But it’s raised important questions about how you organize a successful resistance to specific forms of state violence and wider forms of class oppression or economic exploitation in the absence of organized or structured forms of organization.

Personally, I’m quite optimistic that this conversation is actually being had, that we’ve come to the point where strategic questions are on the table for those who want to see a better Nigeria. That itself is progress from where we were even a couple months ago, when conversations around a progressive Nigeria seemed to get stuck on points like, Can that sort of organizing actually ever occur here? Can Nigerians ever organize across ethnic and religious lines? Can young people actually ever express an opinion, or are they not just caught within gerontocratic or authoritarian forms of order?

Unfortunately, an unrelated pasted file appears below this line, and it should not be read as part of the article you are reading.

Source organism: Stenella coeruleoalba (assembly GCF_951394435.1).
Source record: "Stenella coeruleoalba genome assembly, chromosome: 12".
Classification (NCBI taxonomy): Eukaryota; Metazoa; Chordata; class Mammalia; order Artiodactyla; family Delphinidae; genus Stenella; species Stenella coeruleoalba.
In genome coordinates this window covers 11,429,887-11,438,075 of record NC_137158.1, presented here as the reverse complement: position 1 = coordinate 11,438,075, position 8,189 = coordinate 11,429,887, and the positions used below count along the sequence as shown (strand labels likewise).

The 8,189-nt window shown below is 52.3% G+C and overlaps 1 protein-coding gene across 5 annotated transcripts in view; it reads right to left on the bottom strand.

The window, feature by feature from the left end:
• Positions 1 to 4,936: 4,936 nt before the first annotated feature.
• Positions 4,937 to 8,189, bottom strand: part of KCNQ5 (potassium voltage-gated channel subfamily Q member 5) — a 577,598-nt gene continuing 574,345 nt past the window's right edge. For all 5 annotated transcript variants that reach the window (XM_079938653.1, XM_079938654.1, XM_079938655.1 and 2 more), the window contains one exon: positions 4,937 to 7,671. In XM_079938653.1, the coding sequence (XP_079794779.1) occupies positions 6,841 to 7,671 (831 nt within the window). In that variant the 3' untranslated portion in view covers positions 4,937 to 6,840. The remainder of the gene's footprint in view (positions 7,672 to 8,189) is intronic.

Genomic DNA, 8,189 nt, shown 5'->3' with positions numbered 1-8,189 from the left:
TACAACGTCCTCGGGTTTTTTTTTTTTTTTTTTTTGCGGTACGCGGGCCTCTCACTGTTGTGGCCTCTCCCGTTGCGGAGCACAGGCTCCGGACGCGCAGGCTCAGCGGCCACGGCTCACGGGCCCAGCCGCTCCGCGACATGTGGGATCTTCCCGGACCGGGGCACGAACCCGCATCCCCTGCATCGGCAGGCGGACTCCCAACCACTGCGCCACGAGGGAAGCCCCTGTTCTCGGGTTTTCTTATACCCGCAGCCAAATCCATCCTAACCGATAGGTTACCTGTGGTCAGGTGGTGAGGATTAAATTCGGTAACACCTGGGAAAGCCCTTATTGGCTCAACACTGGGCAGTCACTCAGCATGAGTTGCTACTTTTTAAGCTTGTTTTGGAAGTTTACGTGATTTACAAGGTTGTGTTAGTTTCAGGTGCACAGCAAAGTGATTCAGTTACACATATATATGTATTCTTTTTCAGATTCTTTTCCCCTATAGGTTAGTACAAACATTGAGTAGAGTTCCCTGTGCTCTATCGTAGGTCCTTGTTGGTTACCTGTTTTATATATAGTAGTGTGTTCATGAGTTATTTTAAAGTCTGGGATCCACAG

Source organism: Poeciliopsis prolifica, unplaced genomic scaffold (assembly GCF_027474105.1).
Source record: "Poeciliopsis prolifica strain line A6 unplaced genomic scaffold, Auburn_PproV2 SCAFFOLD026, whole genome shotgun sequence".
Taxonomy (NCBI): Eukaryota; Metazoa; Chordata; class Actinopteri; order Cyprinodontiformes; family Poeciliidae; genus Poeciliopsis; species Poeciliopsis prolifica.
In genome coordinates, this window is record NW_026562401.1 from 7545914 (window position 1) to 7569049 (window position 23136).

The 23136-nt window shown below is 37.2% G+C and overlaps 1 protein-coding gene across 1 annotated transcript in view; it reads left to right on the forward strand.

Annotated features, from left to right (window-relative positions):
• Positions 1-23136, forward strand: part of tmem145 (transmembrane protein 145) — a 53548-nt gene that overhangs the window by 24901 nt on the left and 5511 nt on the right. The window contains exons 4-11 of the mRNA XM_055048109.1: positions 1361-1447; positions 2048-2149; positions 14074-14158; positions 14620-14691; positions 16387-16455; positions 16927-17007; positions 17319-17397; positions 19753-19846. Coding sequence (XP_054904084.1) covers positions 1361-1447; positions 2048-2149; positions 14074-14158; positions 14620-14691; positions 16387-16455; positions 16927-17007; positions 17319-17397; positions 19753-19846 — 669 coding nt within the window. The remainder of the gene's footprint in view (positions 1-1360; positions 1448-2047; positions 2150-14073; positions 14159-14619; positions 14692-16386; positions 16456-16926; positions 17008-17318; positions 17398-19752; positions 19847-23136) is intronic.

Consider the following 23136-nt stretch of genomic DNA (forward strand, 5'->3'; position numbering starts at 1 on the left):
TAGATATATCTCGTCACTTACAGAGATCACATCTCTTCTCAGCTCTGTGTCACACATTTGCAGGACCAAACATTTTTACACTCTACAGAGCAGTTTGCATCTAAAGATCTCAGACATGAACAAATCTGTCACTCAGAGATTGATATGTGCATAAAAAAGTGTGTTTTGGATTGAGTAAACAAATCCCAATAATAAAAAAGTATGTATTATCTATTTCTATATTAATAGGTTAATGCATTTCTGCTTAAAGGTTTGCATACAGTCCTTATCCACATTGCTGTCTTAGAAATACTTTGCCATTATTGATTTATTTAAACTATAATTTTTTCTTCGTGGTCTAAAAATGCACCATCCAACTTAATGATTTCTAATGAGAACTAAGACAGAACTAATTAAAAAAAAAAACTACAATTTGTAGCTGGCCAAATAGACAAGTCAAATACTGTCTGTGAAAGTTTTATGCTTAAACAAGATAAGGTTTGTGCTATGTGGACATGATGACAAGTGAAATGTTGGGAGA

So the fact that we’re at the point where we can have the conversation at the strategic level seems to me to be a hopeful one, and one we can certainly build on.

WS

One commenter asks the question, “What sorts of alternative visions and ideas about policing are emerging?”

One thing that has emerged out of the movement is a list of five demands, which seems to express at least for now the extent of what protestors want. One thing that I found surprising about that list is they’re saying, we should pay police officers better. That would seem like a jarring proposal if it came out of Black Lives Matter. So could you unpack some of these alternative visions that people are putting forward?